Veterinarian says sanctuary not a problem

A 92-year-old woman stood in tears Wednesday as more than a dozen animals were removed from her animal sanctuary, where she said animals are able to live out their final days in peace.

Florence Thuot said she’s run Journey’s End Animal Sanctuary for 40 years. She said it serves as a place where handicapped or homeless animals can live out their last days.

But Volusia County officials said they hired outside experts after they received complaints about the conditions at the sanctuary.

They were working with Thuot to improve conditions, but they said more needs to be done.

A county spokesperson said while they believe her heart is in the right place, there were a number of animals that need a more acute level of care than the sanctuary can provide.

“I think they are doing the very best that they can with the resources that they have, but they seem to be a bit overwhelmed by the number of animals that they care for,” said Gary Davidson with Volusia County.

Volusia County Animal Control loaded up 16 animals from the sanctuary Wednesday.

“I can’t handle the animals being taken away that have been here for years,” Thuot said in tears.

Journey's End Animal Sanctuary owner said she was heartbroken watching animals being taken from her property.
Journey’s End Animal Sanctuary owner said she was heartbroken watching animals being taken from her property. ( News Staff)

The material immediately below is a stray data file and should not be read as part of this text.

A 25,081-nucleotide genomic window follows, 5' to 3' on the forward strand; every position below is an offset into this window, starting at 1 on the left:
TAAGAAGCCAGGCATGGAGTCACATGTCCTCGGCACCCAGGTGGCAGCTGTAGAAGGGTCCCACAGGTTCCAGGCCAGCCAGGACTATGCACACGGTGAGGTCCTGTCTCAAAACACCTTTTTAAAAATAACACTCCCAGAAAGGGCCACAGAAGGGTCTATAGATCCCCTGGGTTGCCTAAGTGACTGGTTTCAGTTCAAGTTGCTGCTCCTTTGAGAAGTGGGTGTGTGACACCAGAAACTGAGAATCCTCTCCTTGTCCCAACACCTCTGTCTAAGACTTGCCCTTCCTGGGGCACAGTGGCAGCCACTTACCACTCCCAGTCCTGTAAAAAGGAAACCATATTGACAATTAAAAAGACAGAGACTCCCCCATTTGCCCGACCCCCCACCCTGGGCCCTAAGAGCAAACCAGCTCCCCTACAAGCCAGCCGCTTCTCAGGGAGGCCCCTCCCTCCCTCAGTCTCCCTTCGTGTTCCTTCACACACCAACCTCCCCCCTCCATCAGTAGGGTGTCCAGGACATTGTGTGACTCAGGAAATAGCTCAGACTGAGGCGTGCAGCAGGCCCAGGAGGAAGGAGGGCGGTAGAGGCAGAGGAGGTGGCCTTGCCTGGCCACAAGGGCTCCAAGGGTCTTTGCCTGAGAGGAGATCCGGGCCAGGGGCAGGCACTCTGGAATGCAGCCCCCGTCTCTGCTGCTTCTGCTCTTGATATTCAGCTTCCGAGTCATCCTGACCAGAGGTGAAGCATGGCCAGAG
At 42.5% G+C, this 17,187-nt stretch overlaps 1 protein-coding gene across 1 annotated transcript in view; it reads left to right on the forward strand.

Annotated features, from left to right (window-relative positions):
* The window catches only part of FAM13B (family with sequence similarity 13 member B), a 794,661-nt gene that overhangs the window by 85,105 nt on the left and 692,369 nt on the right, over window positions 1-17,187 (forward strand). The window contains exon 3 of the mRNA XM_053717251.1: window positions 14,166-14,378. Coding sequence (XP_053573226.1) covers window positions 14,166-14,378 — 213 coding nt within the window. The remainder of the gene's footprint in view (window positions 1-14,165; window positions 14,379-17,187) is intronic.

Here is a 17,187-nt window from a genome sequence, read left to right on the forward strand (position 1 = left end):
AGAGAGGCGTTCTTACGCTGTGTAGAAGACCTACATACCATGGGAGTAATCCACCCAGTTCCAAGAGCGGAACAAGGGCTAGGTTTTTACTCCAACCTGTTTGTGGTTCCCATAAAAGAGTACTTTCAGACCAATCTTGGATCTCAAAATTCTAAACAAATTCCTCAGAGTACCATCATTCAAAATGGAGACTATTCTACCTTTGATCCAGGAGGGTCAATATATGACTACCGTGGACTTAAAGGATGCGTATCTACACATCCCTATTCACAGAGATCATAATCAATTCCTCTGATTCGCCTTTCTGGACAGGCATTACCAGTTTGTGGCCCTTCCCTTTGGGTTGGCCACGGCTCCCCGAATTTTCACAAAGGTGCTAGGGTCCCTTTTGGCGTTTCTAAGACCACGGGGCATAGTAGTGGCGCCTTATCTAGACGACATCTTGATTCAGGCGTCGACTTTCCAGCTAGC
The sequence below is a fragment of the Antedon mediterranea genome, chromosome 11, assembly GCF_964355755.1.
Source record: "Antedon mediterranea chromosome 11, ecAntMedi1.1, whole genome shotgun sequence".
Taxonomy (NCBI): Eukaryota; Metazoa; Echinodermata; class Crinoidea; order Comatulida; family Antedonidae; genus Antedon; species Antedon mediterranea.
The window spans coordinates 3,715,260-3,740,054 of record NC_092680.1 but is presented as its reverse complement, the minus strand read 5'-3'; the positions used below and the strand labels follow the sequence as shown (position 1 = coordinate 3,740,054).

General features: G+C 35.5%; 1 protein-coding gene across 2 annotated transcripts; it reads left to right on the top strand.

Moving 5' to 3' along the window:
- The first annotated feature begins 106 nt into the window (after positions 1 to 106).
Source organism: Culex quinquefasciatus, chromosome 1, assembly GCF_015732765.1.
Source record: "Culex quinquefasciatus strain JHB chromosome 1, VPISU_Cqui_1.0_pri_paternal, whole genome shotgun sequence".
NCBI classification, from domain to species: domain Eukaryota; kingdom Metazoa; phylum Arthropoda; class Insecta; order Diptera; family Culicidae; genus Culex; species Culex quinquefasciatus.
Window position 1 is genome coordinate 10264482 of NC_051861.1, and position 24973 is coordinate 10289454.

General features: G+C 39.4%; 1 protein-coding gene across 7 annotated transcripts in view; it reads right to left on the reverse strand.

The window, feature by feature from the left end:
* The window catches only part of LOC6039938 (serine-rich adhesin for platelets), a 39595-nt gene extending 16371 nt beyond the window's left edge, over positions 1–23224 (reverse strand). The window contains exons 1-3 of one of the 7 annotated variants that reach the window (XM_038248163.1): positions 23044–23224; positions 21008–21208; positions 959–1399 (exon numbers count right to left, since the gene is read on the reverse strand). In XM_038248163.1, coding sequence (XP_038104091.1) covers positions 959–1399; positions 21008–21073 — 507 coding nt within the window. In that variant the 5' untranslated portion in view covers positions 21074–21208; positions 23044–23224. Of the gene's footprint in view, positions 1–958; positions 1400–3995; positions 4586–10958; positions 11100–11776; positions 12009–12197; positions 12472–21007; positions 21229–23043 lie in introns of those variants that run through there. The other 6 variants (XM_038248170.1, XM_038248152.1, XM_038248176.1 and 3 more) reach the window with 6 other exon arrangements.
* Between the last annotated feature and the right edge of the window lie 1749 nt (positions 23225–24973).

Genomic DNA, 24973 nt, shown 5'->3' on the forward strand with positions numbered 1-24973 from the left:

County officials said the goal is not to shut the sanctuary down but to continue to make suggestions to improve conditions here.

But DeLand veterinarian Dr. Teri Harty said if she noticed a problem with animal care at the sanctuary, she would have spoke up about it.

She said she disagrees with the county’s outside experts. She said upkeep is always an issue when it comes to animals.

“We are taking cats and putting them in cages where right now, they have a cat house and outdoor access to a patio,” Harty said. “So I think we are barking up the wrong tree.”

The county believes many of the cats that are at the sanctuary could be adopted out if they receive the proper treatment.

A board member for animal control who was at the sanctuary Wednesday when the animals were taken said she also disagreed with what transpired.

Read the original article by Jeff Levkulich at here.

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